Seabirds nest in new spots on Farne Islands as Covid keeps people away

Seabirds nest in new spots on Farne Islands as Covid keeps people away



It is not just humans who have changed their habits as a result of the pandemic. On the in north-east England, seabirds have used Covid as an opportunity to try out new nesting spots while rangers and tourists stayed away.

While the absence of people has been a boon for some species, it has made life harder for others.

Arctic terns have been attracted to new spots on the islands while visitors and rangers are absent. Photograph: Katielee Arrowsmith/National Trust
Arctic terns have been attracted to new spots on the islands while visitors and rangers are absent. Photograph: Katielee Arrowsmith/National Trust

Rangers suspect that Arctic terns have moved to new islands partly because National Trust staff who would normally ward off seabird predators have been unable to do so due to lockdown restrictions.

Covid has meant a skeleton team has carried out core conservation work on the islands, which has seen predators such as black-headed gulls become more prevalent in some areas.

The islands, off the coast of Northumberland, reopened to visitors on 21 June after an 18-month closure.

The are home to around 100,000 pairs of nesting seabirds, including three species of tern, eiders, shags, puffins, razorbills, gulls and guillemots.

Rangers are keen to see how the return of tourists will affect the birds’ new habits.

“One of the fascinating consequences of not having visitors to the islands over the last year and a half has been the effect it appears to have had on wildlife,” said Harriet Reid, a National Trust ranger.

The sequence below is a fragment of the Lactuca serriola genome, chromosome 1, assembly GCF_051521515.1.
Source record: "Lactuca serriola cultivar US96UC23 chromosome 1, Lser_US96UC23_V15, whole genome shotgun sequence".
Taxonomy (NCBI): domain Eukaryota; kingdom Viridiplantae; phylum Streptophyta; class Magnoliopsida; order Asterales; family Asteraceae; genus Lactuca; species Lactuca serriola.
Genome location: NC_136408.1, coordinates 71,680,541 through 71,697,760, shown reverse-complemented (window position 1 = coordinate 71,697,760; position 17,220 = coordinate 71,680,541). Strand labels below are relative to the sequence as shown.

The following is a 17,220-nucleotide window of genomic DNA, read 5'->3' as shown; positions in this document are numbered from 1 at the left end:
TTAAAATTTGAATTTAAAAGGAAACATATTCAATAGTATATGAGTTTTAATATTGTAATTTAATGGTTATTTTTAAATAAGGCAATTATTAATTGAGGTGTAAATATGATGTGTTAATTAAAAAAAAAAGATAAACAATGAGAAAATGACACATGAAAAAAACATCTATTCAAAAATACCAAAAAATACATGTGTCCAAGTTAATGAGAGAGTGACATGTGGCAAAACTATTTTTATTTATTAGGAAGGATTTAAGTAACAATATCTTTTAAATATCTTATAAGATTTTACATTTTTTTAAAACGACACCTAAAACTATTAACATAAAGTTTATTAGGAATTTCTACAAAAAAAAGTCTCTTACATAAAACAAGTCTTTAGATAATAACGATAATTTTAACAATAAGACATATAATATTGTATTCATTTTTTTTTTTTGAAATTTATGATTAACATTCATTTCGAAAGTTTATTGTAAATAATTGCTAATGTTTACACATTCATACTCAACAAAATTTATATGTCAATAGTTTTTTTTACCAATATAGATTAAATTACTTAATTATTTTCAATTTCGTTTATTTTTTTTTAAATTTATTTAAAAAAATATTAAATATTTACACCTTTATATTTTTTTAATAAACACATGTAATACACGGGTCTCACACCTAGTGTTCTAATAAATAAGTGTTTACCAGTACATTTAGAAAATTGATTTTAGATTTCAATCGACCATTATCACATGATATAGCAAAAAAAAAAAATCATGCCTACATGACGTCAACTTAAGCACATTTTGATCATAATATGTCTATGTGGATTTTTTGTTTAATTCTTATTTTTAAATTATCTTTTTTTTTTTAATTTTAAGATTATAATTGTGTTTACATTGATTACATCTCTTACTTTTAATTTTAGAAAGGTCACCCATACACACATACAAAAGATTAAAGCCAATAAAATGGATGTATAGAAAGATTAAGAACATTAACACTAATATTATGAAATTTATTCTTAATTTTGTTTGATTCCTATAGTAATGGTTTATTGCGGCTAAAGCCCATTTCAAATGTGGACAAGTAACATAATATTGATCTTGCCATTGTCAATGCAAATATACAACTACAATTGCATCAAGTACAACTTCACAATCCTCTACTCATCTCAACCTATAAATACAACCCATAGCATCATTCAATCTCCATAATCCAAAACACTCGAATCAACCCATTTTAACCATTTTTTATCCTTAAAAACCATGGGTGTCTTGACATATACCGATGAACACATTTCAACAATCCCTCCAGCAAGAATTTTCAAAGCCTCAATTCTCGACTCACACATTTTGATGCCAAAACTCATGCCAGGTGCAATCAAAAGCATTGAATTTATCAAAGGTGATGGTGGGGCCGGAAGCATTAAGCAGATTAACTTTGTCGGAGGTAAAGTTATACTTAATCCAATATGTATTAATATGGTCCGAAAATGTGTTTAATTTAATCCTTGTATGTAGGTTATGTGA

“While numbers seem to have reduced on the Inner Farnes, they have likely taken the opportunity to nest on the outer islands, including the National Trust’s colony at Beadnell Bay, other islands such as Brownsman and Staple, Lindisfarne and RSPB Coquet.

“We think this is the first time this has ever happened and could be a result of several factors including gulls changing their behaviour and the locations they frequent in response to the lack of people.”

The puffin and seabird count has taken place on the for more than 50 years but was only carried out in a limited format last year due to the pandemic.

This year’s puffin count is under way and early signs show they have had another good year, despite some low-lying burrows being flooded by the recent heavy rainfall.

“While the recent poor weather has destroyed some of the puffin burrows on lower parts of some islands, anecdotally it would appear as though have had another positive breeding season, with many pufflings being hatched in recent weeks,” said Reid.

While the results of the annual species monitoring will not be known for some months, it appears that fulmars, kittiwakes, and shags have also fared well over the last year.

“What will be really interesting to see is the effect that the return of visitors has on seabird behaviour. It may be that we see the new sites occupied by Arctic terns again next year, coupled with their return to Inner Farne.”

This article by Helen Pidd was first published by The Guardian on 16 July 2021. Lead Image: are among the seabirds that call the home, along with three species of tern, eiders, shags, razorbills, gulls and guillemots. Photograph: chris2766/Getty Images/iStockphoto.


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